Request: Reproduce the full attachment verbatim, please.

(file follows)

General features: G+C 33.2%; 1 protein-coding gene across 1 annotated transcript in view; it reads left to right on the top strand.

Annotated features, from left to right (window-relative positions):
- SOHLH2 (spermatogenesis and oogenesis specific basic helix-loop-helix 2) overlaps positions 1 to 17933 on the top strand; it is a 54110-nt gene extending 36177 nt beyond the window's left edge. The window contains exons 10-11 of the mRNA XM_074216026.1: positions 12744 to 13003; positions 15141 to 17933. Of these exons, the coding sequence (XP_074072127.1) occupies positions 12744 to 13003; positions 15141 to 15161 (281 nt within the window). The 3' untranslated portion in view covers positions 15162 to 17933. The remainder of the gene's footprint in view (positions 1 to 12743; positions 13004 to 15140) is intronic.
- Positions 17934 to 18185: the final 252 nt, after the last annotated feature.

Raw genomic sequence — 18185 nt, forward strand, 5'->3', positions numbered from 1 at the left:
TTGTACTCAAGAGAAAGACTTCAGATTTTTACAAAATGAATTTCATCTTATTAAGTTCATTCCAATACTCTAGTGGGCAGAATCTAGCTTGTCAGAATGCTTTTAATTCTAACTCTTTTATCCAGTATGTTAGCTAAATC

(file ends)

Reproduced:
General features: G+C 33.2%; 1 protein-coding gene across 1 annotated transcript in view; it reads left to right on the top strand.

Annotated features, from left to right (window-relative positions):
- SOHLH2 (spermatogenesis and oogenesis specific basic helix-loop-helix 2) overlaps positions 1 to 17933 on the top strand; it is a 54110-nt gene extending 36177 nt beyond the window's left edge. The window contains exons 10-11 of the mRNA XM_074216026.1: positions 12744 to 13003; positions 15141 to 17933. Of these exons, the coding sequence (XP_074072127.1) occupies positions 12744 to 13003; positions 15141 to 15161 (281 nt within the window). The 3' untranslated portion in view covers positions 15162 to 17933. The remainder of the gene's footprint in view (positions 1 to 12743; positions 13004 to 15140) is intronic.
- Positions 17934 to 18185: the final 252 nt, after the last annotated feature.

Raw genomic sequence — 18185 nt, forward strand, 5'->3', positions numbered from 1 at the left:
TTGTACTCAAGAGAAAGACTTCAGATTTTTACAAAATGAATTTCATCTTATTAAGTTCATTCCAATACTCTAGTGGGCAGAATCTAGCTTGTCAGAATGCTTTTAATTCTAACTCTTTTATCCAGTATGTTAGCTAAATC